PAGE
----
Having enthused about The Twilight Zone in a previous article, running a close competitor for my favourite piece of vintage TV running regularly on UK terrestrial channels in the early 80s had to be BBC2’s surprisingly comprehensive re-runs of a show that’s rarely referred to by it’s proper title. Originally dubbed ‘You’ll Never Get Rich’, appearing in its cartoon title sequence of ‘The Phil Silvers Show’, ubiquitously known simply as ‘Bilko’, this perfect slice of mid-50s US TV comedy popped up at a 6.30 time slot, maintained by the BBC religiously while they worked through the vast majority of the 142 episodes originally recorded. Designed as a vehicle for Silvers’ Broadway comic style, the show owes its genesis to creator Nat Hiken who insisted on recording it in New York, partly to capture the essence of the fast-paced Silvers’ patter, and not least to ensure that he and Silvers were never far away from lunch at Lindy’s restaurant and the city bookies.

For those unfamiliar (or tainted by the misfiring Steve Martin movie version), the premise is a simple one. Bilko is the wheeler-dealing sergeant in charge of the motor pool at Fort Baxter, a sleepy Army post just outside the fictional Kansas town of Roseville, presided over (nominally) by the bumbling but kindly Colonel John T Hall, but ruled by Bilko’s shenanigans. Willing foils are his two corporals, Rocco Barbella and Steve Henshaw, and frequent opponens, his fellow sergeants Sowicki, Ritzik (the latter a first appearance in family entertainment by vaudeville blue comic Joe E Ross) and Grover. The strength of the show, though, is the ensemble playing from the members of Bilko’s platoon – at once the victims of his low level chicanery and his flock to be protected by the predations of other even less scrupulous operators. Outstanding amongst these was Maurice Grosfield as Private Duane Doberman, uber slob and relied on to play self-knowing despondency and utter delusion with equal credibility. To complete the cast of regulars, and provide additional potential for plots was Elizabeth Fraser (not to be confused with British blonde contemporary Liz Fraser) as Sergeant Joan Hogan.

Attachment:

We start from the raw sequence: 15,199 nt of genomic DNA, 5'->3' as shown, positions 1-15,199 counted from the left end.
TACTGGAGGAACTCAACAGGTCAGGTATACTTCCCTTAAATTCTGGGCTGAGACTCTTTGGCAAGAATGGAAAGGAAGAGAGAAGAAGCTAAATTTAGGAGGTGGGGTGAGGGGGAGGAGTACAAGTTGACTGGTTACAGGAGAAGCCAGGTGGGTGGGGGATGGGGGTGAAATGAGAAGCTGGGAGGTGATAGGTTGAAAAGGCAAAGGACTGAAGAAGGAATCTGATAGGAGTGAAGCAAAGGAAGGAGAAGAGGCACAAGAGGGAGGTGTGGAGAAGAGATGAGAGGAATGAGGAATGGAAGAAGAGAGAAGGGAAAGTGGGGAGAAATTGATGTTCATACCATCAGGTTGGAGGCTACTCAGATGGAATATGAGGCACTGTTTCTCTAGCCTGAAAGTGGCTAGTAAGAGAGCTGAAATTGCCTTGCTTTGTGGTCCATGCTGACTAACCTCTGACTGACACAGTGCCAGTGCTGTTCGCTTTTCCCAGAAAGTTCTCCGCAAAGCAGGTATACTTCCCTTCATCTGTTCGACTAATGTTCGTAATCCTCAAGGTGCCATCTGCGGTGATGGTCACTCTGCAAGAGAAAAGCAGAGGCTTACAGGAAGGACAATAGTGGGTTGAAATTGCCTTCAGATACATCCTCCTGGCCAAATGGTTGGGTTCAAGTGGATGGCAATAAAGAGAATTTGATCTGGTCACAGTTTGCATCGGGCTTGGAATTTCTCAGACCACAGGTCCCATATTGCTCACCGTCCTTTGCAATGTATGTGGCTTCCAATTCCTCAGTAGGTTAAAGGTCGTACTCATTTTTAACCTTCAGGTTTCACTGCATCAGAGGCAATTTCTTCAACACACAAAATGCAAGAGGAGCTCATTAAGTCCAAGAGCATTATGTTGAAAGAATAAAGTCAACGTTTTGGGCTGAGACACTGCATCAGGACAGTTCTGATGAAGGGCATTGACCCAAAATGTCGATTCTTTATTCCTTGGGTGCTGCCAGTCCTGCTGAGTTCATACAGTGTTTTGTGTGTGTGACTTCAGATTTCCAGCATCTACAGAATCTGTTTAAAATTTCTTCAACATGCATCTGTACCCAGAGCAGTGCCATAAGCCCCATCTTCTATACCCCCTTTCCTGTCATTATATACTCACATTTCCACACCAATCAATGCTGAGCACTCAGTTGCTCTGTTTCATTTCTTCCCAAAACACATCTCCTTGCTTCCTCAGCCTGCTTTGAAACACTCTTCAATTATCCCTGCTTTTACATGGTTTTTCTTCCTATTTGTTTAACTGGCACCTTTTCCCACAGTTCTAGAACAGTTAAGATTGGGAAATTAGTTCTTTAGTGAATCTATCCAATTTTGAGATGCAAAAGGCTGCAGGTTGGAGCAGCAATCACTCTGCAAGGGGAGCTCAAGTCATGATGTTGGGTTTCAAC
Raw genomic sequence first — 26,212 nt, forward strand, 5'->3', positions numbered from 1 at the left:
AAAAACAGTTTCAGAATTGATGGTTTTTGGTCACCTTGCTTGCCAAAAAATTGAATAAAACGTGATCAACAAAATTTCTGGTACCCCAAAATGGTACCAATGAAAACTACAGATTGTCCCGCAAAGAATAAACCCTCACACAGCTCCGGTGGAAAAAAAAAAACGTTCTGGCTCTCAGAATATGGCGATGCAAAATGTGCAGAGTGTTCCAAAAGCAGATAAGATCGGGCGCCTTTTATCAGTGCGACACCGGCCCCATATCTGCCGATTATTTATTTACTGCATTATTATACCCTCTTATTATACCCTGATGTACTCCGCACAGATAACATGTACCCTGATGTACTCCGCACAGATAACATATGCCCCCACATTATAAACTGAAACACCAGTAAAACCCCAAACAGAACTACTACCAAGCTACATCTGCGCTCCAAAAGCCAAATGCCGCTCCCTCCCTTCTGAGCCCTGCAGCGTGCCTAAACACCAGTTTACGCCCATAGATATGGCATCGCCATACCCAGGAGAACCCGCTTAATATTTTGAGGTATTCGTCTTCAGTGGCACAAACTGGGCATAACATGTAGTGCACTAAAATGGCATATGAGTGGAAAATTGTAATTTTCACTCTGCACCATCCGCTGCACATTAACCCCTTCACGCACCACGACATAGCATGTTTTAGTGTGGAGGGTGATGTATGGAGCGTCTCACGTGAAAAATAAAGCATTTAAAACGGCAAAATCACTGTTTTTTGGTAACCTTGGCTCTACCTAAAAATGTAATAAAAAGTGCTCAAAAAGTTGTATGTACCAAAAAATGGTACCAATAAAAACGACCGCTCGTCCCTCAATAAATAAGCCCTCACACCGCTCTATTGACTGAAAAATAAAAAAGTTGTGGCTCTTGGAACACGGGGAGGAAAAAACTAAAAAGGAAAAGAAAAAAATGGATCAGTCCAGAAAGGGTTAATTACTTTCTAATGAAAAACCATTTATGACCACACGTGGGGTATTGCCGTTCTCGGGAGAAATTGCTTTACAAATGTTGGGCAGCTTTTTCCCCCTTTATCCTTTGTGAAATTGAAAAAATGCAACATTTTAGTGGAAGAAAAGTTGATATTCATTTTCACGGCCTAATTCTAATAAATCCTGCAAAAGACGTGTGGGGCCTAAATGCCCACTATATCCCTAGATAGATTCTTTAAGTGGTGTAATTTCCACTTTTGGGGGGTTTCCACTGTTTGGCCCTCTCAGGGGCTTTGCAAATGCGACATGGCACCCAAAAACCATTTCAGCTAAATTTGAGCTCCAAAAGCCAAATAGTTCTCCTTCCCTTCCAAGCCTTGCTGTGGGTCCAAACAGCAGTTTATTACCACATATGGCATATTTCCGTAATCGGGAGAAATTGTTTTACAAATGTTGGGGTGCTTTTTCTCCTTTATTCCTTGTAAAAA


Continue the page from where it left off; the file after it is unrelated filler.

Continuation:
The plots for the episodes tended to fall into one of several themes: a new arrival on the camp presents a threat to Bilko’s dominance; one of the platoon is conned by an outsider and Bilko seeks to redress the situation; occasional forays away from the Fort Baxter and military setting; an Army initiative presents a new opportunity for a Bilko scheme. I think my favourite premise, though, is the arrival of the new platoon member with special talent to be exploited, which normally results in Bilko’s underlying sense of justice forcing him to stop short of success. The beauty of these is both in the reflection of wider US society in the 50s, from carnival sharpshooters to hoodlums, and in the range of guest appearances involved, from Dick Van Dyke as a hillbilly, Fred Gwynne making an early Nat Hiken debut before going on to star alongside Joe E Ross in Car 54 Where Are You and The Munsters, and a long pre-MASH Alan Alda. A absolute favourite for any big beat fan has to be ‘Rock’n’Roll Rookie’, in which teen star Elvin Pelvin, bearing a close resemblance to a certain RCA recording artist, is inducted and immediately sucked into a Bilko money-making scheme. One wonders what went through the mind of the real EP when this aired in March 1957, a year ahead of his eventual real induction.